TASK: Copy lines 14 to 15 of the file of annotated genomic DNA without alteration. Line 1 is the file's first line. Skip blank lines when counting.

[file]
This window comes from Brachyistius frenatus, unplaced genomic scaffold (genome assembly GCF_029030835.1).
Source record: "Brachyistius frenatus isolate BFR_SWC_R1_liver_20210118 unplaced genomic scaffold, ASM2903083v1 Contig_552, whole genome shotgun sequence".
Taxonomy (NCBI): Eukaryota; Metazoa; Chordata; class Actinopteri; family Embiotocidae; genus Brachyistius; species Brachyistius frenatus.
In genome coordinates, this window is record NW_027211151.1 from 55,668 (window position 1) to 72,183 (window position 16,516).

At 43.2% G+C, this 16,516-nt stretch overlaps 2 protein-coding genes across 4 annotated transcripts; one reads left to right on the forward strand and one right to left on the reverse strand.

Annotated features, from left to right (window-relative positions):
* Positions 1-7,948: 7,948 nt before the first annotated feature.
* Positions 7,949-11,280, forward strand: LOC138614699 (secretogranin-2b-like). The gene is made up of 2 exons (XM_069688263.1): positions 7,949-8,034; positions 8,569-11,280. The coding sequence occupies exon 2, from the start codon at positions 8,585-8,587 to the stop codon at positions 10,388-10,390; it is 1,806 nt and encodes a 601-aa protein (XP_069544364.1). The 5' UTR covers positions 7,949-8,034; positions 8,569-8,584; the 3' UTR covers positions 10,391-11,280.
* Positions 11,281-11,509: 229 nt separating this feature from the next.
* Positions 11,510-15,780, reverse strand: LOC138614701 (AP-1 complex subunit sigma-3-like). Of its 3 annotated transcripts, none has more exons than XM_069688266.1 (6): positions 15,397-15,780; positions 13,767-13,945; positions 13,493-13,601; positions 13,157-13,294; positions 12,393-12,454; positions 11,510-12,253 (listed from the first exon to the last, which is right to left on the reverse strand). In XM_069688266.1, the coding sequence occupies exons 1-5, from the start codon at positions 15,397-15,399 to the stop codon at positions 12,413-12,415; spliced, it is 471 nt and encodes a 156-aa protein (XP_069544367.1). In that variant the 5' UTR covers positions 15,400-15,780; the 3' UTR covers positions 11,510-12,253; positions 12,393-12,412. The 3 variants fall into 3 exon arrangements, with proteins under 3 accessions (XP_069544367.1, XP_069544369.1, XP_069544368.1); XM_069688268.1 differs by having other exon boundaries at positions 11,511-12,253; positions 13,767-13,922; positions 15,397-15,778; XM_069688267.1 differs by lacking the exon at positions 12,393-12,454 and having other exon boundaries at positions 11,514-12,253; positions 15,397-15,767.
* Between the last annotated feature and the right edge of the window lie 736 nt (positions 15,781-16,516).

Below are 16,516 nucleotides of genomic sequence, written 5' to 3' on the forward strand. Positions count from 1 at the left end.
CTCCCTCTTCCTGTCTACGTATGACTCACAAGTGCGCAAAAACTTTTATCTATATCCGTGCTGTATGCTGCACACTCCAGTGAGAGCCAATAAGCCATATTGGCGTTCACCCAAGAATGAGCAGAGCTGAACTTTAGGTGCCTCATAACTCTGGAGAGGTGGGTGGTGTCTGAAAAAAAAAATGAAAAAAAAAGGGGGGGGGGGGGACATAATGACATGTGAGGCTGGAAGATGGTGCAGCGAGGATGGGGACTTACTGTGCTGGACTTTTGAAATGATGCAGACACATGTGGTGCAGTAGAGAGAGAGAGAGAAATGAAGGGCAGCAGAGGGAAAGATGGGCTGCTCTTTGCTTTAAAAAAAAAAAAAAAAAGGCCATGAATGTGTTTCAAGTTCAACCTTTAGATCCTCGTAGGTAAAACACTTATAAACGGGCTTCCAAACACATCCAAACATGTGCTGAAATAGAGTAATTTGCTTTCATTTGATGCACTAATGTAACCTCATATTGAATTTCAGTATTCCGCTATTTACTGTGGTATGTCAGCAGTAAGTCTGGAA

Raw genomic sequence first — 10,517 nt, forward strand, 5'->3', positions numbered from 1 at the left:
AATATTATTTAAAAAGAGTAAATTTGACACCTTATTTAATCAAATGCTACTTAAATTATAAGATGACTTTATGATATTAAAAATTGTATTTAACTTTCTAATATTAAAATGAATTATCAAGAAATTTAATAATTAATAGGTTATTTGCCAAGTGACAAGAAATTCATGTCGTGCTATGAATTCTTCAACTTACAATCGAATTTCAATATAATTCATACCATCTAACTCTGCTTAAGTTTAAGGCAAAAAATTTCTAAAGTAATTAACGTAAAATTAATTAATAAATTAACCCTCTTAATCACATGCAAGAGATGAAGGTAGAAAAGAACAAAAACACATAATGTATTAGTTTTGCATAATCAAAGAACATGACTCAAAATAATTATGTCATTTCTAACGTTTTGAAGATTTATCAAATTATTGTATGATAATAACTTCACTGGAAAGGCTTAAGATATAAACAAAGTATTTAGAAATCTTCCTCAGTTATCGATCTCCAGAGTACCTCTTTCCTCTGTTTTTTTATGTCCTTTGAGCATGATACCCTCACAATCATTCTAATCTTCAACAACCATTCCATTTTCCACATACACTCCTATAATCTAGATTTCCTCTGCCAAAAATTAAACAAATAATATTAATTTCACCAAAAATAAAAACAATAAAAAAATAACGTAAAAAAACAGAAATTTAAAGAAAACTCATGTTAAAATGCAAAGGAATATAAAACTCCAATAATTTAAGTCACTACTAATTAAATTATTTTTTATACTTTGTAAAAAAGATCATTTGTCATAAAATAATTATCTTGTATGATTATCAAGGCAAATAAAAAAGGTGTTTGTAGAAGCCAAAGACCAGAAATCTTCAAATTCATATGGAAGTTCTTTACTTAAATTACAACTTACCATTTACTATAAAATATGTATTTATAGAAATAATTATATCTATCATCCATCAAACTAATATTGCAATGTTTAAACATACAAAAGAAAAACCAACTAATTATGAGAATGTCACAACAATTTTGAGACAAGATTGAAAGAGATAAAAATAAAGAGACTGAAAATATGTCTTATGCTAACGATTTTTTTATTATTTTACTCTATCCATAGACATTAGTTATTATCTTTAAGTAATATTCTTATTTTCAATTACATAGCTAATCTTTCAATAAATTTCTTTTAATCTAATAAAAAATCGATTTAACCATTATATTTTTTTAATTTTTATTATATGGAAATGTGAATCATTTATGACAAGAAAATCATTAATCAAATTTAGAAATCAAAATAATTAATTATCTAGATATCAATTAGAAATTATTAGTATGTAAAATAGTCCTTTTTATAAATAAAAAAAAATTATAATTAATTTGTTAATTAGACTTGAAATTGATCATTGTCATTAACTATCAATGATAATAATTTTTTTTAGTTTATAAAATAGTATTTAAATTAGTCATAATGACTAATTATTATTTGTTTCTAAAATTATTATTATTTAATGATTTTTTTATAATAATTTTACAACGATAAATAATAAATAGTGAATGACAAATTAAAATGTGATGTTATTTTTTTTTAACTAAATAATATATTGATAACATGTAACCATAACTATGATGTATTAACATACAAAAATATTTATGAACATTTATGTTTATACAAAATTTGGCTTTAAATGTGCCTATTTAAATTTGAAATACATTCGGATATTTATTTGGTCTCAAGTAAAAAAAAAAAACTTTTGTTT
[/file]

Raw genomic sequence first — 10,517 nt, forward strand, 5'->3', positions numbered from 1 at the left:
AATATTATTTAAAAAGAGTAAATTTGACACCTTATTTAATCAAATGCTACTTAAATTATAAGATGACTTTATGATATTAAAAATTGTATTTAACTTTCTAATATTAAAATGAATTATCAAGAAATTTAATAATTAATAGGTTATTTGCCAAGTGACAAGAAATTCATGTCGTGCTATGAATTCTTCAACTTACAATCGAATTTCAATATAATTCATACCATCTAACTCTGCTTAAGTTTAAGGCAAAAAATTTCTAAAGTAATTAACGTAAAATTAATTAATAAATTAACCCTCTTAATCACATGCAAGAGATGAAGGTAGAAAAGAACAAAAACACATAATGTATTAGTTTTGCATAATCAAAGAACATGACTCAAAATAATTATGTCATTTCTAACGTTTTGAAGATTTATCAAATTATTGTATGATAATAACTTCACTGGAAAGGCTTAAGATATAAACAAAGTATTTAGAAATCTTCCTCAGTTATCGATCTCCAGAGTACCTCTTTCCTCTGTTTTTTTATGTCCTTTGAGCATGATACCCTCACAATCATTCTAATCTTCAACAACCATTCCATTTTCCACATACACTCCTATAATCTAGATTTCCTCTGCCAAAAATTAAACAAATAATATTAATTTCACCAAAAATAAAAACAATAAAAAAATAACGTAAAAAAACAGAAATTTAAAGAAAACTCATGTTAAAATGCAAAGGAATATAAAACTCCAATAATTTAAGTCACTACTAATTAAATTATTTTTTATACTTTGTAAAAAAGATCATTTGTCATAAAATAATTATCTTGTATGATTATCAAGGCAAATAAAAAAGGTGTTTGTAGAAGCCAAAGACCAGAAATCTTCAAATTCATATGGAAGTTCTTTACTTAAATTACAACTTACCATTTACTATAAAATATGTATTTATAGAAATAATTATATCTATCATCCATCAAACTAATATTGCAATGTTTAAACATACAAAAGAAAAACCAACTAATTATGAGAATGTCACAACAATTTTGAGACAAGATTGAAAGAGATAAAAATAAAGAGACTGAAAATATGTCTTATGCTAACGATTTTTTTATTATTTTACTCTATCCATAGACATTAGTTATTATCTTTAAGTAATATTCTTATTTTCAATTACATAGCTAATCTTTCAATAAATTTCTTTTAATCTAATAAAAAATCGATTTAACCATTATATTTTTTTAATTTTTATTATATGGAAATGTGAATCATTTATGACAAGAAAATCATTAATCAAATTTAGAAATCAAAATAATTAATTATCTAGATATCAATTAGAAATTATTAGTATGTAAAATAGTCCTTTTTATAAATAAAAAAAAATTATAATTAATTTGTTAATTAGACTTGAAATTGATCATTGTCATTAACTATCAATGATAATAATTTTTTTTAGTTTATAAAATAGTATTTAAATTAGTCATAATGACTAATTATTATTTGTTTCTAAAATTATTATTATTTAATGATTTTTTTATAATAATTTTACAACGATAAATAATAAATAGTGAATGACAAATTAAAATGTGATGTTATTTTTTTTTAACTAAATAATATATTGATAACATGTAACCATAACTATGATGTATTAACATACAAAAATATTTATGAACATTTATGTTTATACAAAATTTGGCTTTAAATGTGCCTATTTAAATTTGAAATACATTCGGATATTTATTTGGTCTCAAGTAAAAAAAAAAAACTTTTGTTT